Care for some light music? LEDs make it possibleMay 12th, 2010 By PETER SVENSSON , AP Technology Writer in Technology / Hi Tech & Innovation
In this undated photo provided by Osram Sylvania on Wednesday, May 12, 2010, a LED MusicLite is shown. The MusicLite, due out this fall, combines a 65-watt equivalent light with stereo speakers that accept a wireless audio signal. It fits in standard cans for recessed ceiling lights. (AP Photo/Osram Sylvania)
(AP) -- Light-emitting diodes, or LEDs, are starting to become cost-effective alternatives to standard light bulbs and fluorescent tubes. That opens up some interesting possibilities, such as the combination LED light and speaker Osram Sylvania is announcing Wednesday.
The MusicLite, due out this fall, has a standard screw-in socket and fits in regular cans for so-called recessed lighting, common in offices and newer homes. The 10-watt cluster of LEDs puts out light equivalent to a 65-watt reflector bulb, and backs it up with a 25-watt speaker.
The characteristics of LEDs make the combo possible. Standard incandescent bulbs generate too much heat for a speaker in the same can, and compact fluorescent tubes take up too much space.
The MusicLites will be sold in pairs with a wireless audio transmitter that reaches about 90 feet. Osram hasn't announced a price. Osram is aiming it at homeowners who want an easily installed audio system and small businesses like restaurants.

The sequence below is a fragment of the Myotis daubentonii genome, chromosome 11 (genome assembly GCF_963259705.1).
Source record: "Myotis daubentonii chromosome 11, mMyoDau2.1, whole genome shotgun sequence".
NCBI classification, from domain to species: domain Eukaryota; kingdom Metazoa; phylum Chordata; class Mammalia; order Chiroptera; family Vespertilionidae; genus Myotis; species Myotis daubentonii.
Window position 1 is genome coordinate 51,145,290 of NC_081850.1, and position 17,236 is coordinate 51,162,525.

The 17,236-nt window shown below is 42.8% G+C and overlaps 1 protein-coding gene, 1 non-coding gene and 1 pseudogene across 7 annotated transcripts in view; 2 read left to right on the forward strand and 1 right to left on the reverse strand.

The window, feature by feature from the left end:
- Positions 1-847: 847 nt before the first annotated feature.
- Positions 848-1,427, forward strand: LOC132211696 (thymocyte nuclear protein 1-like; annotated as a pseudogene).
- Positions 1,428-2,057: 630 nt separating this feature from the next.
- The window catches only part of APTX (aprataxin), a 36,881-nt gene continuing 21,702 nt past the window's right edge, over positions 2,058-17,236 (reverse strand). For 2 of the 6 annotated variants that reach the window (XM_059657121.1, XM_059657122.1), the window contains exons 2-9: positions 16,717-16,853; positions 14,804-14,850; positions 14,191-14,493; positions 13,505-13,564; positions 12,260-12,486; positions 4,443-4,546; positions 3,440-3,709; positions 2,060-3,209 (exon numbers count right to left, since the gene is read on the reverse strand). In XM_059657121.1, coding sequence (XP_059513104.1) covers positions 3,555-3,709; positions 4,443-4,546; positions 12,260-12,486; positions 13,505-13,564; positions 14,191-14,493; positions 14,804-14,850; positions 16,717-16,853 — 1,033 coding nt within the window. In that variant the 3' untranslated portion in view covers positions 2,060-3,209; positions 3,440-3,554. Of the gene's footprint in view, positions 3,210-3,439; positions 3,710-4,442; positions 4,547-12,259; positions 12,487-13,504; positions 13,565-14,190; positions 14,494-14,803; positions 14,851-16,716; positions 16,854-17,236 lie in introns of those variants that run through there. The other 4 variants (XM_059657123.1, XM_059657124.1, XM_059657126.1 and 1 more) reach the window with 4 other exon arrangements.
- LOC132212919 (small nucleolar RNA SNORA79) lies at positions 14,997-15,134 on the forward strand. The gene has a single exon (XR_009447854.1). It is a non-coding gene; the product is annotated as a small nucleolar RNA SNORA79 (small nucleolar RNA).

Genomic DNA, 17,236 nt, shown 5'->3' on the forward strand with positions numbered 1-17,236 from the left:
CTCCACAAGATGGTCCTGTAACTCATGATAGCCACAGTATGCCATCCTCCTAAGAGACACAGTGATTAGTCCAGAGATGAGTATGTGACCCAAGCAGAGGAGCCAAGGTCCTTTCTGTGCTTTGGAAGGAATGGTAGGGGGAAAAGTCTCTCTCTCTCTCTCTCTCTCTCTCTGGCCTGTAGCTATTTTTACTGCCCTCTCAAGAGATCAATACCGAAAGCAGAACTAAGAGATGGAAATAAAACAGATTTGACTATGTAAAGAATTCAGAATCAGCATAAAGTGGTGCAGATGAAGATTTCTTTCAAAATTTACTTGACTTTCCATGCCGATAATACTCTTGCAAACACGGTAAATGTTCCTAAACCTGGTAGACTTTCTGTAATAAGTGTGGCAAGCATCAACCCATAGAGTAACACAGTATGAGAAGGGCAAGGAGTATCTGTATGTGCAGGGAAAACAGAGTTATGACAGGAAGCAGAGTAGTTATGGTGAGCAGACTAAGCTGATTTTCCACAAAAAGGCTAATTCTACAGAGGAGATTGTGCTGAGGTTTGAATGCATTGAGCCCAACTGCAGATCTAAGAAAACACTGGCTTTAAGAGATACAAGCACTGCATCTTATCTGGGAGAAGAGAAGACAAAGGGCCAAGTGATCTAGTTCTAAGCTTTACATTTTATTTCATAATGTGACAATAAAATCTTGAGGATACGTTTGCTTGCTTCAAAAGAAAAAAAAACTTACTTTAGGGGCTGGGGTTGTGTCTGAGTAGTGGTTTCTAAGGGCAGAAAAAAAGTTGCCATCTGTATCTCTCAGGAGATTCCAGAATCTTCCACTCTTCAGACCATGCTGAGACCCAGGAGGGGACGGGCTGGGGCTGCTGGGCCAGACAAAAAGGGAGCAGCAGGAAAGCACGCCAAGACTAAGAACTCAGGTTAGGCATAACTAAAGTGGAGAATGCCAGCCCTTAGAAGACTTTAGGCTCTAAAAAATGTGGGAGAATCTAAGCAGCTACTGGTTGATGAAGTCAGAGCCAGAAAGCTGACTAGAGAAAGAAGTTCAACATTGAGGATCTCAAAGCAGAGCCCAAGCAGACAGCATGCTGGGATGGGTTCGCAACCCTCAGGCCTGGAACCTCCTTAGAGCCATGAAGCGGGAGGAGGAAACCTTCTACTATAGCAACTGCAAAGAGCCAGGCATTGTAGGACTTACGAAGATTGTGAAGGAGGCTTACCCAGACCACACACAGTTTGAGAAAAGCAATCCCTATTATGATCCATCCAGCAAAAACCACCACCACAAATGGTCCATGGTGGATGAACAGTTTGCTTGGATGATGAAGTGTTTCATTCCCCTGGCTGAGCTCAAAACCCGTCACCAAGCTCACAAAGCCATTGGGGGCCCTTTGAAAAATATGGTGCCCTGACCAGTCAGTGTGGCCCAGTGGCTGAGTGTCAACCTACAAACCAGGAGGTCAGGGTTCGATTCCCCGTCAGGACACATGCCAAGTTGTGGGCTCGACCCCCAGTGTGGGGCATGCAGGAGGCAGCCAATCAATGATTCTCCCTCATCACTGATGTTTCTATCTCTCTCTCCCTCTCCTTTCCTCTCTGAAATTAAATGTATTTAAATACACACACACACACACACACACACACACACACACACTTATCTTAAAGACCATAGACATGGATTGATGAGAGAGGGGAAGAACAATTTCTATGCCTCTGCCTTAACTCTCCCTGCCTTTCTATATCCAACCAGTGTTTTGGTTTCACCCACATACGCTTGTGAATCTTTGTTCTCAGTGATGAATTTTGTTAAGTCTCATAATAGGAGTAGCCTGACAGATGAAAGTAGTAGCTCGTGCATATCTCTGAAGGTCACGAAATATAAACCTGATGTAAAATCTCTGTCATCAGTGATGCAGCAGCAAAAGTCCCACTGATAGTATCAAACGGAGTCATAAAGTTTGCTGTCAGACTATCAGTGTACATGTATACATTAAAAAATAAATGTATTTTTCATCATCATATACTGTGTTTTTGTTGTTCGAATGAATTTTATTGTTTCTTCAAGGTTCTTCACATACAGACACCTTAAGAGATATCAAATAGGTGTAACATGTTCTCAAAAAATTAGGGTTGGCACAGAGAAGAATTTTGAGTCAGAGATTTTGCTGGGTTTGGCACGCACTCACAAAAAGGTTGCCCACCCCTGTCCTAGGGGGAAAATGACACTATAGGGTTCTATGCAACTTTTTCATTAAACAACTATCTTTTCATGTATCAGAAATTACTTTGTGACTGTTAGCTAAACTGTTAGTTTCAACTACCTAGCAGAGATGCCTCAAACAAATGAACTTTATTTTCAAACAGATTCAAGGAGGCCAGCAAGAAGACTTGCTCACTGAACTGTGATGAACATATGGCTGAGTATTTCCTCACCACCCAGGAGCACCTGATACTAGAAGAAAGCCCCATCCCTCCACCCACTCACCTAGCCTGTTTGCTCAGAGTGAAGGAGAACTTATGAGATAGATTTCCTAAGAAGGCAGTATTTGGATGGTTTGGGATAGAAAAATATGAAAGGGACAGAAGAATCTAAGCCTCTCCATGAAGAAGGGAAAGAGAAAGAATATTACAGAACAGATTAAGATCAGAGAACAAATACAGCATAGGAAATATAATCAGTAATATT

Osram Sylvania is one of the world's largest makers of light bulbs and part of German industrial conglomerate Siemens AG.
Also this week, Lighting Science Group Corp. pushed LEDs another step toward the mainstream by starting to sell LED "bulbs" with standard screw sockets. The 9-watt bulbs are designed to replace 40-watt incandescent bulbs, but they're light is more directional, so they may not be a good fit for all lamps. They're expected to last 50,000 hours, or about 22 years of average use.
©2010 The Associated Press. All rights reserved. This material may not be published, broadcast, rewritten or redistributed.
"Care for some light music? LEDs make it possible." May 12th, 2010. http://phys.org/news192886745.html